Post­cards from the Edge

Soon we’ll lose an hour and have de­press­ingly dark evenings. Can’t we just have eter­nal sum­mer­time?

The Oldie - - CONTENTS - Mary Kenny

Do we have to keep putting the clocks back at the end of Oc­to­ber, and then for­ward again in March (mnemonic: ‘Spring for­ward, fall back’)? Our friend Jean-claude Juncker, the pres­i­dent of the Euro­pean Com­mis­sion, says his of­fi­cials will put for­ward a bill abol­ish­ing these sea­sonal times changes.

Good idea. It’s hor­ri­ble when the evening light sud­denly drops an hour at around the Hallowe’en week­end (28th Oc­to­ber this year). This is one EU idea that, surely, the United King­dom should em­brace. And if Ire­land agrees with an EU di­rec­tive to main­tain per­ma­nent ‘sum­mer time’ – and Britain does not – then there could be a ‘time change’ when cross­ing the Ir­ish bor­der, as North­ern Ire­land and the Repub­lic could be in dif­fer­ent time zones.

Chang­ing the clocks is a sub­ject of con­tin­u­ous Ir­ish de­bate, where the light varies ap­pre­cia­bly be­tween the east and west coast. In County Gal­way, even in the depths of win­ter, it’s never dark be­fore 5pm. Morn­ings are a dif­fer­ent mat­ter: as in Scot­land, bright evenings mean darker morn­ings. Chil­dren walk­ing to school in the dark is an is­sue – although so many chil­dren now go to school by car.

Back in 1916, when the clocks in the Bri­tish Isles were be­ing aligned, there was a move­ment in Ire­land to es­tab­lish ‘Ir­ish time’ – sup­ported by the Catholic Church. The clergy liked the idea that clocks should fol­low na­ture and, as Dublin was about 20 min­utes be­hind Lon­don, ac­cord­ing to the arc of the sun, it should be 20 min­utes later by the clocks.

Per­haps time didn’t mat­ter quite so much then. There was an old coun­try say­ing that ‘When God made time, he made plenty of it.’

Our times are dif­fer­ent now, in ev­ery sense of the word, and clocks and other tim­ing de­vices have to be har­monised to within a par­ti­cle of a se­cond.

Still, keep­ing all-round sum­mer­time is

As I am an Ir­ish cit­i­zen res­i­dent in Kent, it has crossed my mind (and that of many other Gaels in a sim­i­lar po­si­tion) that I might be kicked out of the United King­dom on 29th March next year. I’d not only be sep­a­rated from my beloved English fam­ily, but from my beloved English NHS and my ex­cel­lent Deal GP, Dr Philip Raw­son. The NHS is so dear to us oldies.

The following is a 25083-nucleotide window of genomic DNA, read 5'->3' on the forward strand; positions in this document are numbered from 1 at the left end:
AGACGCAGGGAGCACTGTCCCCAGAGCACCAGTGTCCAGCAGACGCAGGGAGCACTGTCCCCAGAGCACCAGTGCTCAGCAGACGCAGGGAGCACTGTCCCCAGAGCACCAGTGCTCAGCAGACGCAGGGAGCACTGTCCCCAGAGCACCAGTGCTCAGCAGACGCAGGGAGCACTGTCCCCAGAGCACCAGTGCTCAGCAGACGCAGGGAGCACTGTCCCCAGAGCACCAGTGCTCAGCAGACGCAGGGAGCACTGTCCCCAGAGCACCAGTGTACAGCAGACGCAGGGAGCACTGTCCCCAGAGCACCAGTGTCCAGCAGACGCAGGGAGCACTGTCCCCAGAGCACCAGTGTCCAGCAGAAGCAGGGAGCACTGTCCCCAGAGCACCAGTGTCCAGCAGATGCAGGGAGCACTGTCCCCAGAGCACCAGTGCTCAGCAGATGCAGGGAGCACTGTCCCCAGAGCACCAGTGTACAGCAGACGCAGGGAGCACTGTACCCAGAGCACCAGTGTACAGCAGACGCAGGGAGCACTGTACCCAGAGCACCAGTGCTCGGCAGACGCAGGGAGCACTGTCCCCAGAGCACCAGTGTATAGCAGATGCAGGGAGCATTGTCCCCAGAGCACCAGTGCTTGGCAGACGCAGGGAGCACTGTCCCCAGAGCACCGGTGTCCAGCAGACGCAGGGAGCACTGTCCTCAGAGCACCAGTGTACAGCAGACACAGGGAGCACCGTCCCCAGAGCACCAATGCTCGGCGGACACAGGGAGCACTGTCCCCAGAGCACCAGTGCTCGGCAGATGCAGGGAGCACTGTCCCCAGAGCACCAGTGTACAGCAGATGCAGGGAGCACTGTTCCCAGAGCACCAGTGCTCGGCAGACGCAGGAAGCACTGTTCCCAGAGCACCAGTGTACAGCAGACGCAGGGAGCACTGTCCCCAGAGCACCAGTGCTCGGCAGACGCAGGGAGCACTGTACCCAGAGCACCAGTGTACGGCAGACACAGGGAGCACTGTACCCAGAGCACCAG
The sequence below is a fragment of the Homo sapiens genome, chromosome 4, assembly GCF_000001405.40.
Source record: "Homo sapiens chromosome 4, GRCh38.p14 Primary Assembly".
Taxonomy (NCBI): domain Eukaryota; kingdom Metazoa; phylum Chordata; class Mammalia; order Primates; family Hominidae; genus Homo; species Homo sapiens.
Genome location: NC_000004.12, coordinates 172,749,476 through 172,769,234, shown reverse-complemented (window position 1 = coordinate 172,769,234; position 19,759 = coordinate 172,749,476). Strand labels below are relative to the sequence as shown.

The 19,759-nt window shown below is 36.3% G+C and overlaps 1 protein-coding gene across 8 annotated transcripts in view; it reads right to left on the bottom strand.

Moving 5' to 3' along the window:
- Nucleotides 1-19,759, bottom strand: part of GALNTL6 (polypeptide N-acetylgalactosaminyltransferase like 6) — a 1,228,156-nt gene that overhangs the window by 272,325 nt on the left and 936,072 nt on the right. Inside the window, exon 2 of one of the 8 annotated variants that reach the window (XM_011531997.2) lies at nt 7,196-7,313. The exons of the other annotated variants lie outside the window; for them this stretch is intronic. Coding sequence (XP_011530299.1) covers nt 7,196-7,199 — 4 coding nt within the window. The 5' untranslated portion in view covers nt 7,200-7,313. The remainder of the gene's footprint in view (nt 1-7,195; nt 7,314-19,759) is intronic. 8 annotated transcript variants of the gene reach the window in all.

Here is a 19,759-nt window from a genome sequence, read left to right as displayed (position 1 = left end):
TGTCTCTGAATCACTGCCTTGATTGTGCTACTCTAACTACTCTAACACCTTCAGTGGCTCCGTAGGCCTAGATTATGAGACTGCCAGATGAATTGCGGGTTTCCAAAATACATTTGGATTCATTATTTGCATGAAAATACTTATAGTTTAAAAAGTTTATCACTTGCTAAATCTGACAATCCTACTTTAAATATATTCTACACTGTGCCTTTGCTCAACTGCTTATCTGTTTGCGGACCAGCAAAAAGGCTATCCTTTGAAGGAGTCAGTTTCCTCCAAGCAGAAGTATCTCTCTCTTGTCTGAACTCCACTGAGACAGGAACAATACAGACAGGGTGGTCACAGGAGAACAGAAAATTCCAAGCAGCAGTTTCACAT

But I needn’t have wor­ried: as­sur­ance has been for­mally given by HM Gov­ern­ment that ‘If you are an Ir­ish cit­i­zen, you would con­tinue to have the right to en­ter and re­main in the UK, as now.’ Phew!

If we are hon­est, the Ir­ish al­ways have had their cake and eaten it in this re­spect. When Eire, as it was, de­cided to quit the Com­mon­wealth and re­buffed King Ge­orge VI in 1948, there was some con­cern that Ir­ish work­ers would no longer have ac­cess to Britain. Some sterner in­flu­ences within Clem At­tlee’s ad­min­is­tra­tion wanted Ire­land pun­ished (and At­tlee him­self wasn’t best pleased). But wiser coun­sels pre­vailed: the free flow of labour suited both sides and a deal was made.

The King asked the Ir­ish High Com­mis­sioner if there was any chance of a change of mind. High Com­mis­sioner John Du­lanty diplo­mat­i­cally fudged the ques­tion: he then asked the King’s sec­re­tary if there was any chance of a cou­ple of de­cent tick­ets for As­cot. Horses be­fore pol­i­tics!

Dublin buses now of­fer wi-fi and en­cour­age pas­sen­gers to link into their sys­tem. The usual ques­tions are asked about your name and email and, un­der the ‘gen­der’ cat­e­gory, the pas­sen­ger has three op­tions: male, fe­male or ‘non­bi­nary’. Funny ques­tion. How­ever, I ex­pect Dublin Bus wants to show that it is ‘woke’ – a term which Google de­fines as be­ing ‘of African-amer­i­can ori­gin that refers to a per­ceived aware­ness of is­sues con­cern­ing so­cial jus­tice and ra­cial jus­tice’. And that now in­cludes non­bi­nary gen­der jus­tice.

How­ever many re­peat ref­er­en­dums are of­fered, Southend-on-sea, in Es­sex, will al­ways vote solidly Brexit. A coach ser­vice re­plac­ing Sun­day trains from Southend Air­port took us through the purlieus of the town, awash with St Ge­orge flags, bear­ing the name ‘Eng­land’ across the cen­tral bar of the sin­gle cross.

‘Is there a sport­ing event on?’ I asked the driver. ‘No – peo­ple here are just be­ing pa­tri­otic,’ he replied.

It’s sig­nif­i­cant how, in work­ing-class ar­eas, the ‘Eng­land’ flag has now re­placed the ‘Bri­tish’ flag of the Union Jack. They don’t want the ‘di­verse’ Bri­tish iden­tity: they want to be ‘English’.

This is now con­sid­ered in­su­lar, but ‘Eng­land’ does have more po­etic and his­toric res­o­nance, from Shake­speare to Brooke.

Any­way, if Is­ling­ton can fly the LGBT flag for iden­tity af­fir­ma­tion, let Southend take pride in St Ge­orge’s Cross.

an idea worth dis­cussing at an of­fi­cial level. M Juncker has a sen­si­ble point.

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